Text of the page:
We work on the Internet and are constantly consuming information. There's a lot of it out there. We'd forget it if we didn't write it down someplace…

Visual Lizard's blog covers everything from web standards to the muppets, from php to comic books to music, just about anything we find interesting

Google ... not just for searches anymore

Google keeps churning out neat little tools, areas, stats and applications ... oh ... and their search engine is nothing to sneeze at either. If you are a code jockey, like yours truely, or just interested in the state of web code (not sure who you might be if you are not a programmer...), then you may find this area at Google worth the read. It has all sorts of nice details about how the code that powers the web is going.

New getAway system launched

We are proud to announce the launch of the getAway system for The getAway system was built with visitors coming to Winnipeg in mind. However, even if you are a Winnipeg resident, this system may provide the ideal getAway from your normal routine, so don't hesitate to check it out.

We have been working with Lori and the crew over at Destination Winnpeg for the last eight weeks in order to build a system that allows DW and their partners to list special getAway packages. Packages are available year round and the system allows a visitor to query any date range they might be looking for and returns all relevant results. Visitors can also chose a category of interest and view all available packages in that manner.

As with any web application, we are now into the refinement phase. So if you find anything that doesn't work as you expected, please leave us a note here in on this entry. Also, if you like the way the system works, let us know. Enjoy!

V For Vendetta

V for Vendetta is based on a comic book written by Alan Moore and illustrated by David Lloyd. The movie is adapted by the Wachowski brothers, of Matrix fame, and directed by James McTeigue. I haven’t had the chance to read the graphic novel yet; I wanted to go into the movie without the expectations of the original format. I’ve found, in past experiences, if I watch the film and then read the book, I’ll enjoy both for their own merits. If I read the book first, then the movie will a visual list of missing elements.

First of all, the movie takes a paranoid look at a "Greater" Britain that’s come under religious, fascist control. It wasn’t slow, it wasn’t subtle... it was driven pushed through in a climate of fear under a promise of peace and security. An entire country acted on baser instincts and traded their freedoms over loud, brash leadership.

Sound familiar?

It’s not an accident. The film makers are not subtle about the message, and it detracts from the film a bit. Some sequences which are probably inspired by the comic book, and work there as stylistic and time-frozen panels, hit the audience over the head. This has turned several people off a movie they themselves admittedly would have otherwise enjoyed.

Hugo Weaving is spectacular as V. He wears that Guy Fawkes masks throughout, but his mannerisms and his distinctive voice carries the character. He’s clever, smart, funny; the kind of guy you can’t help but want to be friends with... except for his perchance to blow up buildings and murder government officials. He wants to free the oppressed. "People shouldn’t be afraid of their government. Governments should be afraid of their people."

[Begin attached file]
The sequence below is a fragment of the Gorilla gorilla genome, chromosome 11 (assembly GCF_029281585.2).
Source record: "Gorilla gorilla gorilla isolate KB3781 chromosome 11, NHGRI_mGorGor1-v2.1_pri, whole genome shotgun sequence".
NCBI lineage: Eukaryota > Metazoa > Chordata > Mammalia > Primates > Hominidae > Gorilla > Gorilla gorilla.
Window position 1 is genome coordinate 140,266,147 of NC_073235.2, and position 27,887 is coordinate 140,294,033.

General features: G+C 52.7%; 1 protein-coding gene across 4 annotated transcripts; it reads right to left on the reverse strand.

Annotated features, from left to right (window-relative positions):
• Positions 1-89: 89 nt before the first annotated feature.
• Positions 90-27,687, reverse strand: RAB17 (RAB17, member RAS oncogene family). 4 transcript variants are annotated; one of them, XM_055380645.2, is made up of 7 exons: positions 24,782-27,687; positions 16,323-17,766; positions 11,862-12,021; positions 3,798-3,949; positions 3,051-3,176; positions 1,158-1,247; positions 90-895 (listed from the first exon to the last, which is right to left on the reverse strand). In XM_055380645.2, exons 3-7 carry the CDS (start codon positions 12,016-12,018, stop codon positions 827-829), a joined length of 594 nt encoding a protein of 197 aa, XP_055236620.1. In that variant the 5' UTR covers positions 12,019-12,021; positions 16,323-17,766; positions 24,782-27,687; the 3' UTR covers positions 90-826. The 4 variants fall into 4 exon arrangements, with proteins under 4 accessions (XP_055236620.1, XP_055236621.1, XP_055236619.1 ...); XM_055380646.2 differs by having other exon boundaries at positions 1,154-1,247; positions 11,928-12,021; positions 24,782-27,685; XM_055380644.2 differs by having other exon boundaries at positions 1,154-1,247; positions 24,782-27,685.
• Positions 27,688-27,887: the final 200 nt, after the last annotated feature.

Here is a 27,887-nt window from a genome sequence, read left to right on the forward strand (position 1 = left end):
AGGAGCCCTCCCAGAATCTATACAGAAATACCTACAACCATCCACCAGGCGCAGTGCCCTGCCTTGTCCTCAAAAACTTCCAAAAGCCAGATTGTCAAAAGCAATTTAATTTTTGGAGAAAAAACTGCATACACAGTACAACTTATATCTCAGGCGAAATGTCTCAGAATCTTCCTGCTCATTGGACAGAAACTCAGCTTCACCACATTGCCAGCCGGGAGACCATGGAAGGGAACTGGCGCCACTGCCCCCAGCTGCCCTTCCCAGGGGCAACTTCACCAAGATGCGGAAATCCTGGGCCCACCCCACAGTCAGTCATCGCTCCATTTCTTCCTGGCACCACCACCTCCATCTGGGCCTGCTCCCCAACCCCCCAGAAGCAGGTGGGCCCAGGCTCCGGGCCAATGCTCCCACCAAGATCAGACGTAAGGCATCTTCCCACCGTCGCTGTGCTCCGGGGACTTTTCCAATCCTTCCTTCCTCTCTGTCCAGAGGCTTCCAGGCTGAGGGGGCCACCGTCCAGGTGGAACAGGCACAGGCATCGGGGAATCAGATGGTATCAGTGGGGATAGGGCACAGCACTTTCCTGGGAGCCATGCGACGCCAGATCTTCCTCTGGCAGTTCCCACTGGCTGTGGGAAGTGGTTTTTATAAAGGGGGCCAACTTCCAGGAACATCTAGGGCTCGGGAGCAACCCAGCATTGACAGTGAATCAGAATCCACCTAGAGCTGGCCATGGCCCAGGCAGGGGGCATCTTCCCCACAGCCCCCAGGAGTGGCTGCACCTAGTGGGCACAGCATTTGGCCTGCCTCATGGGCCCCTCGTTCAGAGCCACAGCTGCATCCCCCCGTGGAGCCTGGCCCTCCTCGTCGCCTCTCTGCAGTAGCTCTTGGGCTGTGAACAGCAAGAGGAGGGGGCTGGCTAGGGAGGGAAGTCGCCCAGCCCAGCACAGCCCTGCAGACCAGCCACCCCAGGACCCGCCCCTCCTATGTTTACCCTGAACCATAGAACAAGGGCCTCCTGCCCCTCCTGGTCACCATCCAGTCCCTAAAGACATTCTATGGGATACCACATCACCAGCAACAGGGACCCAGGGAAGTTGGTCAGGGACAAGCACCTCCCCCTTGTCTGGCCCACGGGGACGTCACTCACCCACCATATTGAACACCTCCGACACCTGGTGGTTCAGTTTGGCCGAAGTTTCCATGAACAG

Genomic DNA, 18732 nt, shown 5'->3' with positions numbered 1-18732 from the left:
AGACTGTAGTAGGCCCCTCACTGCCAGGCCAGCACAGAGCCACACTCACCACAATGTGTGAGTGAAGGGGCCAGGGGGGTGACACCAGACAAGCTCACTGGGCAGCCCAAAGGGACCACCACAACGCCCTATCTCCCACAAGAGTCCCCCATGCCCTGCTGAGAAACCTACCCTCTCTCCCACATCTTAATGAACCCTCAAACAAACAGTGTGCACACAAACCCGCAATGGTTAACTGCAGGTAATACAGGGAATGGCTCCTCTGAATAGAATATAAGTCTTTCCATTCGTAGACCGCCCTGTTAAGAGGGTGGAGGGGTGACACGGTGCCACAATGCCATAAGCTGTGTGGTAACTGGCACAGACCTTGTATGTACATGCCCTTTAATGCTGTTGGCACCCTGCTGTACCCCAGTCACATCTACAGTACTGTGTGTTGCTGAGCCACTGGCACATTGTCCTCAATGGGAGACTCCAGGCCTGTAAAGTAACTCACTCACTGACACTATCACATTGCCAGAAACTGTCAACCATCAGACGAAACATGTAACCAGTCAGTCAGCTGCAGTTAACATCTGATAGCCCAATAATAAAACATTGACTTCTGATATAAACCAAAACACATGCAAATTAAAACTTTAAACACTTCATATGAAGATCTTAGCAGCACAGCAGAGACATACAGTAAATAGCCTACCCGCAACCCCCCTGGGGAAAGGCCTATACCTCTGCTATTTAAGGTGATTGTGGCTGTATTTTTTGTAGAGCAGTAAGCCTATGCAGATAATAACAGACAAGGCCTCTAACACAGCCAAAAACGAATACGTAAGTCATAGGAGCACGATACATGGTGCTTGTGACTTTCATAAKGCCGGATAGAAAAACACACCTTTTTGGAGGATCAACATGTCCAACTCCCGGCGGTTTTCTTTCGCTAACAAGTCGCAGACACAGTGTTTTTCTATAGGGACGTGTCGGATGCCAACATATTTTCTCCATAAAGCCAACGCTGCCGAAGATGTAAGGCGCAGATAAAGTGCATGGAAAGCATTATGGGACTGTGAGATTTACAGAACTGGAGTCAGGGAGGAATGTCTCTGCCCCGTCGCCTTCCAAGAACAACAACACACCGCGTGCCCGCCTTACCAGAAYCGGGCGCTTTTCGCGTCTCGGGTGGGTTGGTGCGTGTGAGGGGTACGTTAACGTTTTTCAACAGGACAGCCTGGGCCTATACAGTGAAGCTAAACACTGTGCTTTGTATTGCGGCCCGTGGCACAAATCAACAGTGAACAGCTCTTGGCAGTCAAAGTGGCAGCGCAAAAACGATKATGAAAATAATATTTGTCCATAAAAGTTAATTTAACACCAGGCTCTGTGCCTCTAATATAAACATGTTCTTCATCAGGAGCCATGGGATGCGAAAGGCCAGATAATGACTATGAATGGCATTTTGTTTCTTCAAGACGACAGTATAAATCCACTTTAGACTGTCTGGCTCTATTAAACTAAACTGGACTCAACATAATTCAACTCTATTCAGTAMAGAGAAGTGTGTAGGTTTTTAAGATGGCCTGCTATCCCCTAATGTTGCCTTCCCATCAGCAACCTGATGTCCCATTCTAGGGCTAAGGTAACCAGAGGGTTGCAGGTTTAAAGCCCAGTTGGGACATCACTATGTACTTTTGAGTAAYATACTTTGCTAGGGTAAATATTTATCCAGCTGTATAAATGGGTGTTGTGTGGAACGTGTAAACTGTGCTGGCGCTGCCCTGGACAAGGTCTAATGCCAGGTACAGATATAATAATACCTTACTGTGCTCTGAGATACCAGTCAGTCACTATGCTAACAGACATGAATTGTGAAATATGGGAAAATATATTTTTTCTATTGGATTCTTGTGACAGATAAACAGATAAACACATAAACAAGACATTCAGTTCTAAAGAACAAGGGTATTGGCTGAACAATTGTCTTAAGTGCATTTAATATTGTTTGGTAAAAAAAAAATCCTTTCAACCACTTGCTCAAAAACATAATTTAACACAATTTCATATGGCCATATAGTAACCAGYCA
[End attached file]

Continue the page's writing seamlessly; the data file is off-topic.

I’m sure it was entirely unintentional, but one could almost make the argument that the film is supposed to be a bit blunt. Like V himself, the film is not subtle because the time for that is over. People need loud actions to shake them out of their apathy.

Natalie Portman does a great job after the stiff acting of all the Star Wars prequels. And, personally, I don’t care what everyone else says, she looks hot with that haircut ;)

I’ll hopefully get a chance to borrow and read the graphic novel. I have yet to read an Alan Moore story I didn’t think was brilliant. I’m just glad I enjoyed this action adventure flick as well.

Burning Chrome

I am currently reading a short anthology of short stories called "Burning Chrome" by Canadian author William Gibson. My first experience with William Gibson, like that of many others, was a book titled "Neuromancer" which described a future world dystopia of technology run rampant. His writing style is very visual, which brings images, smells, tastes, and sensations right to the surface of your imagination.

The short stories in "Burning Chrome" and Gibson's other books are the colourful setting of what we call the cyberpunk genre of writing. The Keanu Reeves movie "Johnny Mnemonic" was loosely based on the short story of the same name. A number of the other stories in the book influenced the look of that movie. The coffin motels described with such detail you can almost feel the claustrophobic confines. The future vision that Gibson wrote two decades ago has ironically begun to manifest today. The line between human and machine has begun to blur. Implanted microchips, RFID technology, hacker society, alternative fuel sources, and the destruction of the environment. Sometimes I feel the hair on the back of my neck stand up as I see our world moving inexorably toward that science fiction come true.

Movies like Bladerunner, The Matrix, and Johnny Mnemonic and the Shadowrun RPG were prime influences for me to seek out William Gibson as an author. If I had known about authors like Gibson while I was still in school, I probably would have become a more erudite reader. Needless to say, if you like the cyberpunk genre, you should definitely look up Mr. Gibson.

Microsoft vows to release Internet Explorer versions more often

Microsoft announces that they will release Internet Explorer updates and new versions much more frequently than in the past. As often as every 9-12 months for new versions. This can only be good news if you sit on web development side of fence and from an end user standpoint, things are going to get a lot better for a lot of people.

<a href="\" _cke_saved_href="\"\"" title="\"read" bill="" gates="" keynote="" overview="" for="" spring="" 2006\"="">Read the full article over at Information Week</a>.</p><p></p>

Some National Press Coverage